The United States Senate is now considering an article of impeachment against Donald J. Trump. For the first time in our nation’s history a president has been impeached twice for “high crimes and misdemeanors.” And, for the second time in just over a year, we’ll know whether Republican senators have the courage and the character to put country over party.
The single article of impeachment to be considered by the new Senate is clear as to what is at stake. After laying out detailed evidence of Trump’s incitement of violent insurrection, the indictment concludes:
“President Trump gravely endangered the security of the United States and its institutions of Government. He threatened the integrity of the democratic system, interfered with the peaceful transition of power, and imperiled a coequal branch of Government. He thereby betrayed his trust as President, to the manifest injury of the people of the United States.
“Donald John Trump thus warrants impeachment and trial, removal from office, and disqualification to hold and enjoy any office of honor, trust, or profit under the United States.”
Does anyone seriously believe that Trump did not commit the offenses enumerated in the impeachment article? He almost certainly committed many more crimes, both before and since the Nov. 3 election. But this one will do to support the point that he should be convicted by the Senate.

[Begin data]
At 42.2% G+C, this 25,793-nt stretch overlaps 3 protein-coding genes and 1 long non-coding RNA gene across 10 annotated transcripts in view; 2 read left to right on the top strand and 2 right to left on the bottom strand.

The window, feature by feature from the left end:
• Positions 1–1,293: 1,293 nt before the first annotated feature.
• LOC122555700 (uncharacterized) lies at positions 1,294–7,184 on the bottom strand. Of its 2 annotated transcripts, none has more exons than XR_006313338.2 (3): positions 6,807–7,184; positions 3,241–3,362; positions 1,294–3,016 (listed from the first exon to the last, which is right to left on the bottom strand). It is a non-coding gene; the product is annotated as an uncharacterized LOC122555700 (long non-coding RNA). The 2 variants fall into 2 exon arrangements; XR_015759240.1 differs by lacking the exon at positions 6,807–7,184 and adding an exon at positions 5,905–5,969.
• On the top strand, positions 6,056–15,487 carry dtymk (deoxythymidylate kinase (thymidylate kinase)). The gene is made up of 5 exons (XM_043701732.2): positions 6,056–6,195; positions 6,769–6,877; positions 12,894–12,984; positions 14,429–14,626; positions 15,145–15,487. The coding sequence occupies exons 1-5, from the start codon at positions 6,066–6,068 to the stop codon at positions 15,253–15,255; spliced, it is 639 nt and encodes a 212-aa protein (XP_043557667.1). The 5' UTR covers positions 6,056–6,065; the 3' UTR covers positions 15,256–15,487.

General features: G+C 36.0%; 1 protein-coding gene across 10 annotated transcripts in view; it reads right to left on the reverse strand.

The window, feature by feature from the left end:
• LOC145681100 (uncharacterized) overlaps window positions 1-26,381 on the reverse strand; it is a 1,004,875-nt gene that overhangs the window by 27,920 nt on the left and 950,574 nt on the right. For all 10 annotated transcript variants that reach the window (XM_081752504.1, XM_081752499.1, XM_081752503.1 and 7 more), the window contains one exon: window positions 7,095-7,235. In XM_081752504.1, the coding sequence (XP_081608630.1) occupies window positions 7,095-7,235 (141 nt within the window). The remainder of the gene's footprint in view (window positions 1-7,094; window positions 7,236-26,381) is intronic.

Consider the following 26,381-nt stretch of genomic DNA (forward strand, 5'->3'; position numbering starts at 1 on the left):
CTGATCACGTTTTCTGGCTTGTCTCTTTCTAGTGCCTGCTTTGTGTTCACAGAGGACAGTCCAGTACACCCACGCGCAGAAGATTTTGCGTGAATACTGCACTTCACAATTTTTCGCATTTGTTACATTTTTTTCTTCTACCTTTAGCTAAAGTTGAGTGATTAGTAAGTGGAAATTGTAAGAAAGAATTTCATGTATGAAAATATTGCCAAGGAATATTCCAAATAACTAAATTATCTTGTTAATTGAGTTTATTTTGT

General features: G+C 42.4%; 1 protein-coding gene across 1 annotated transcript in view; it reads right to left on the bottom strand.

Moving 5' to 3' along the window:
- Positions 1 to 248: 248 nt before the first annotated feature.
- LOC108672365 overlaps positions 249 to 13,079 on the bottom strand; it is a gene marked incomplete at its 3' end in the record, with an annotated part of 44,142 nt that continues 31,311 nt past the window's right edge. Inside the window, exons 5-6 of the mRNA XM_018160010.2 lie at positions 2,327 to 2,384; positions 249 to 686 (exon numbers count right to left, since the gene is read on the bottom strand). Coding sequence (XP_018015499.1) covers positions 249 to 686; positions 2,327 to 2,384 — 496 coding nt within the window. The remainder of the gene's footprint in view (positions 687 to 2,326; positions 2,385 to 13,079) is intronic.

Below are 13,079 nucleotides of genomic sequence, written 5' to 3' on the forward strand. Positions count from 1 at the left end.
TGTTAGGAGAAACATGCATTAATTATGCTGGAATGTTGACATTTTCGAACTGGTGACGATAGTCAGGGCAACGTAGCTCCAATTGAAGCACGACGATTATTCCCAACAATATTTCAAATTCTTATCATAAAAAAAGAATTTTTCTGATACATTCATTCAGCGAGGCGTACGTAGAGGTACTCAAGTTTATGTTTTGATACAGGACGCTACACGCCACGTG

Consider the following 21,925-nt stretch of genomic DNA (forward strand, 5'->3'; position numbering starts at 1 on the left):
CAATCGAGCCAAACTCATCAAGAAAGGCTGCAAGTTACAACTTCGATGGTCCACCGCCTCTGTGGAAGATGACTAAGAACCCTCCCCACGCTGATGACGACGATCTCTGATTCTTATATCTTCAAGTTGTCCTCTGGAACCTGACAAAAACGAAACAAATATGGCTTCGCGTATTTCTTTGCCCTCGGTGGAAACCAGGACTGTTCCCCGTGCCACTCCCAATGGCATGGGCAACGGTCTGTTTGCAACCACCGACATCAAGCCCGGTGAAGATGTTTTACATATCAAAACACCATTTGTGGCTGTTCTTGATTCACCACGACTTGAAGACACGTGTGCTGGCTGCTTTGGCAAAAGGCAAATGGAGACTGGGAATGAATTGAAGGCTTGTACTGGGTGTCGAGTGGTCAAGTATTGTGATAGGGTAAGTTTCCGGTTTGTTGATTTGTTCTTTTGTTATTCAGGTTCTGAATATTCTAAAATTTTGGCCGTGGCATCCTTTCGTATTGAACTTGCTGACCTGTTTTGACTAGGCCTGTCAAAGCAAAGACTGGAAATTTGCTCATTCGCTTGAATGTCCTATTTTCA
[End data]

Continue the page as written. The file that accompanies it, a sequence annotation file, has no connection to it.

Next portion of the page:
Sadly, in all likelihood, he won’t be.
Trump supplicants in and out of Congress make several arguments against conviction. (Few actually attempt to defend Trump’s behavior).Some Republican politicians argue that it is unconstitutional to convict someone who is no longer in office. Numerous constitutional scholars refute that assertion and point both to precedent to bolster their case and to the invitation to future late-term mischief if there’s no remedy after a president leaves office.
The sheer chutzpah of those who oppose holding Trump accountable is breathtaking. Some of them say with a straight face that seeing impeachment through to conviction will cause further divisions in the country and would undercut President Biden’s pleas for unity. That argument, especially coming from political arsonists such as Ted Cruz, Rand Paul and Josh Hawley, is particularly galling.
Recently, a new, somewhat chilling argument is heard from the right. That is, a post-presidency conviction of Trump would set a bad precedent. After all, it’s suggested, when Republicans are back in power in the House and Senate, maybe they’ll retaliate by seeking to impeach and convict former Democratic Presidents Carter, Clinton (again), and Obama. And where, they imply, could that lead?
Just try to imitate the moral contortions required to come up with that possibility!
As is often the case in politics, specious or dumb ideas are simultaneously spouted by the other side. Some Democrats are arguing that an impeachment trial will get in the way of considering the Biden/Harris legislative agenda. Nonsense. The Senate has shown the ability to multi-task. It did so during the Clinton trial in 1997. And I was a first-hand witness to a dual-track system in 1978, during the Carter administration, when the Senate handled at the same time the hot potatoes of the contentious Panama Canal Treaties and the proposed deregulation of natural gas prices.